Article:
“A valley surrounded by tall and fearsome mountains'' is how Leonardo Da Vinci described the region of Valtellina in his Codex Atlanticus. Da Vinci (apparently a clandestine wine critic), imagined the extreme nature of the terrain to be what gave the local wine its “heady and strong” character. In many ways he was right, Valtellina’s steep and imposing slopes have an undeniable effect on the region’s vines. Just a stone’s throw from the Italian/Swiss border, Valtellina has a long and storied wine history.
Nebbiolo has long been its major cultivar and today accounts for more than 90% of the region’s vines. Referred to locally as Chiavennasca, there is some (oft disputed) evidence to suggest the grape may have originated here. Chiavennasca expresses itself differently this far north than it does in the more famed regions of Barolo and Barbaresco. Aromatically, it is unmistakably Nebbiolo, but the structure of the wine can be a good deal softer, more open-knit, and while the wines are certainly age-worthy they are often more approachable in their youth than their Piedmontese counterparts.
Valtellina’s extreme terrain is the definitive challenge for winemakers in the region. The valley lies between the Rhaetian and Orobic Alps and the vineyards sit almost exclusively on the south-facing slopes, a favorable orientation that enjoys the most potential sunlight. All vineyard land has to be terraced and can sit anywhere from 230-765 meters above sea level. The steepness of the slopes can’t be overstated and work in the vineyards is almost invariably carried out by hand out of necessity. This manual labor is said to account for nearly 1,500 hours of work per hectare per year.
A series of handmade dry, stone walls line the terraces, affixing them in place, and are locally referred to as muretti. Were all the murretti placed end to end they would stretch well over 1,000 miles long. Such a feat of masonry are these walls, that they’ve helped earn the region a nomination as a UNESCO World Heritage Site. Without these walls, the soil (particularly in the highest elevations) would likely slide down the mountain faces, as they are composed mostly of loose rock. This feature is spectacular for drainage, helping the wines of Valtellina achieve their ethereal lift and elegance, but wildly challenging to maintain.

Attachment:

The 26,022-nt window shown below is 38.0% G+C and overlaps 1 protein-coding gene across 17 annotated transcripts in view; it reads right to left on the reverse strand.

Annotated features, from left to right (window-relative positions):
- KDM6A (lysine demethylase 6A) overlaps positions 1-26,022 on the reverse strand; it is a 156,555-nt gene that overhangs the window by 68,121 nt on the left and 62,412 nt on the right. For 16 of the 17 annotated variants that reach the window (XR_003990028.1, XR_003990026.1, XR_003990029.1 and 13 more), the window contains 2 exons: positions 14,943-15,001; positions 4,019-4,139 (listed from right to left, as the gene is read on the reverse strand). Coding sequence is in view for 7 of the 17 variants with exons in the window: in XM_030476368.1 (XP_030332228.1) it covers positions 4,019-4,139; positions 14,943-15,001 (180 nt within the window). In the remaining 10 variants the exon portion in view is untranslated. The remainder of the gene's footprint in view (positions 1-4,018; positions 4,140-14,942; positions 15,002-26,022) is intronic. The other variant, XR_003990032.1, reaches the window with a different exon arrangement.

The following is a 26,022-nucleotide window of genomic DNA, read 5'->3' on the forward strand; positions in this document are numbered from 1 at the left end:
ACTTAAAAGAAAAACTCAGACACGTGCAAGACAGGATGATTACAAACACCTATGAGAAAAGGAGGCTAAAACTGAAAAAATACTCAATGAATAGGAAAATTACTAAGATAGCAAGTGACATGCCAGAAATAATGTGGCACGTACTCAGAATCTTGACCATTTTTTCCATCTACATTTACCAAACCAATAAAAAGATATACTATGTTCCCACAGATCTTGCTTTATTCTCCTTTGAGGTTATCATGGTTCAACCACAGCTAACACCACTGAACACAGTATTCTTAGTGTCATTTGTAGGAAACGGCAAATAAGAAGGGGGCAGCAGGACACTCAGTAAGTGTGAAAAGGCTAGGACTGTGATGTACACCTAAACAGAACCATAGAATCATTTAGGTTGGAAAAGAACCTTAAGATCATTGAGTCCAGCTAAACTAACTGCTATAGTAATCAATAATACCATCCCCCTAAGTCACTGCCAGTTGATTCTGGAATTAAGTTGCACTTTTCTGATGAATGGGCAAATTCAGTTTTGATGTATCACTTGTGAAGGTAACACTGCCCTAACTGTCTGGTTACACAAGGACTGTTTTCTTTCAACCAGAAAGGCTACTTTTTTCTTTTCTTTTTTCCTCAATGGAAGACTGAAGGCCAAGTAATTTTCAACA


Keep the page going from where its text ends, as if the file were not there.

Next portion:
Valtellina is amongst the most prestigious appellations in Lombardia and produces some of the most fascinating wines in northern Italy. The whole of Italy’s northern territory has changed hands amongst its neighboring countries for centuries, with Valtellina at one time being Swiss territory, later Austrian, and finally returning to the Kingdom of Italy by 1859. With approximately 800 hectares of land under vine today, there are nearly 2000 wine growers in the region. One can imagine with this density, achieving the economy of scale necessary to run an independent winery rather than contribute to an established cooperative would be a feat, in and of itself. Ar.Pe.Pe. is one of Valtellina’s great success stories - a family run winery whose reputation is practically synonymous with the region, with five generations of history as leaders in the local viticulture.
Ar.Pe.Pe. gets its name from the winery’s modern day savior, Arturo Pelizzatti Perego. In the 1970s, with over 100 years of family winemaking and vineyard holdings at his back, Arturo’s father Guido was sadly diagnosed with cancer. Among Guido’s four sons, only Arturo had taken to the family business and with the passing of his father he faced the inevitable dissolution of his family’s legacy. The estate was divided amongst him and his brothers and large swathes of the land and business were sold off. Arturo chose to lease out his holdings, rather than sell them outright, in the hopes of someday reinstating the family winery. That day came in 1984, when Arturo bought back the contracts on six hectares of land and established the winery under his own initials. Slowly, he began to reacquire pieces of the old family estate, including the cellar he and Guido had built in Grumello. Dedicated to the traditions of the region, he sought to rebuild his family’s reputation of making fresh, elegant, ageworthy Nebbiolo.
Arturo’s three children now run the estate, with their father’s philosophies on winemaking as their guiding light. Long maceration times in neutral oak vessels, single vineyard expressions from Valtellina’s major crus, and proper aging time at the winery are the fenceposts of Ar.Pe.Pe.’s overall philosophy. Isabella Pelizzatti Perego spoke with us recently about her family’s legendary estate.
Stefanie Harris: What are some of the unique challenges of working at Alpine elevations? And how do you find these elevations affect the resulting wines?